Solid-State Drives


Computer repair miami Solid-State Drives

Conventional hard disk drive platters are still manufactured the same way they have always been. They are metal or glass discs with a magnetic coating on their surface. The read/write heads change the magnetic orientation of each bit location, storing either a binary one or a binary zero. Computer repair miami knows that same head senses the magnetic orientation of each location as the data is read from the disc. In contrast, solid-state drives (SSD) have no moving parts, but use the same solid-state memory technology found in the flash memory of recent years. All solid-state memory is limited to a finite number of write (including erase) operations. Algorithms have been developed to constantly spread the write operations over the entire device. Such “wear leveling” increases the life of the SSD, but lack of longevity remains a disadvantage of this technology. SSDs are more reliable and less susceptible to damage from physical shock than their magnetic counterparts. However, the technology to build an SSD is still more expensive per byte, and SSDs are not yet available in capacities high enough to rival the upper limits of legacy hard disk drive technology.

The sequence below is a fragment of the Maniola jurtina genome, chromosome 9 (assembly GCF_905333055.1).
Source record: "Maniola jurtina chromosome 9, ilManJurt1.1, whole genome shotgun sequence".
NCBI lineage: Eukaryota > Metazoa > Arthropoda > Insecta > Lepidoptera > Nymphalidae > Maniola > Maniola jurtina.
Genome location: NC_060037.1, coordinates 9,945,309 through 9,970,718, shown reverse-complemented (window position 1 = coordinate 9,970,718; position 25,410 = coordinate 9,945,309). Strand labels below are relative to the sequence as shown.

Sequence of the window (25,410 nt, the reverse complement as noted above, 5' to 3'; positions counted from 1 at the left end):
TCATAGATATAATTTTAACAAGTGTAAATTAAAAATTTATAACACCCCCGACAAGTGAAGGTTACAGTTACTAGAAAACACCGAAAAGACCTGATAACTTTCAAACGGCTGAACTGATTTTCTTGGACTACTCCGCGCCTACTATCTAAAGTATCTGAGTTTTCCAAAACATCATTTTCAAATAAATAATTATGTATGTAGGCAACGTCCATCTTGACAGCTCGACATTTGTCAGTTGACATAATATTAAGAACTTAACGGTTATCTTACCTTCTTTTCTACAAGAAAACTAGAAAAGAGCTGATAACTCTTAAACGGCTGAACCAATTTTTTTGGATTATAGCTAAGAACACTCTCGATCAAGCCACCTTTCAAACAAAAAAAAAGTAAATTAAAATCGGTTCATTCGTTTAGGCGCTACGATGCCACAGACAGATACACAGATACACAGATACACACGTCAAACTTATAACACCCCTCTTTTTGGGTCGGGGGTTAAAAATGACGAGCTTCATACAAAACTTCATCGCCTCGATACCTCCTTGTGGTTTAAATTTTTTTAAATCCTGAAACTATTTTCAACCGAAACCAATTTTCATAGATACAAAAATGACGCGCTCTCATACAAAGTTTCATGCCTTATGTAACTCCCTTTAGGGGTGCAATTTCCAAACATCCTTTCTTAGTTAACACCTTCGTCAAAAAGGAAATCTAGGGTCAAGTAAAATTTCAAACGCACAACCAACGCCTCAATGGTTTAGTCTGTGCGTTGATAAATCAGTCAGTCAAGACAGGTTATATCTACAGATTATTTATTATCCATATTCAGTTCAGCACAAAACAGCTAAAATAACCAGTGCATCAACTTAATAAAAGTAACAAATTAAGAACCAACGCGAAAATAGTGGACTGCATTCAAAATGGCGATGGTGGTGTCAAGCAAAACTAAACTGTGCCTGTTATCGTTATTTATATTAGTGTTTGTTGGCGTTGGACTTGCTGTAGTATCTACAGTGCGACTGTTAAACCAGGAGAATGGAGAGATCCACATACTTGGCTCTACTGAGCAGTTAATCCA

Development and adoption of SSDs has been driven by a rapidly expanding need for higher input/output performance. Computer repair miami High performance laptops, desktops or any application that needs to deliver information in real-time or near real-time can benefit from SSDs. Historically, SSDs have been much more expensive than conventional hard drives. Due to improvements in manufacturing technology and expanded chip capacity, however, prices have dropped, leading both consumers and enterprise-level customers to re-evaluate SSDs as viable, if still expensive, alternatives to conventional storage.

admin May 13, 2013 Filed in Testimonials No Responses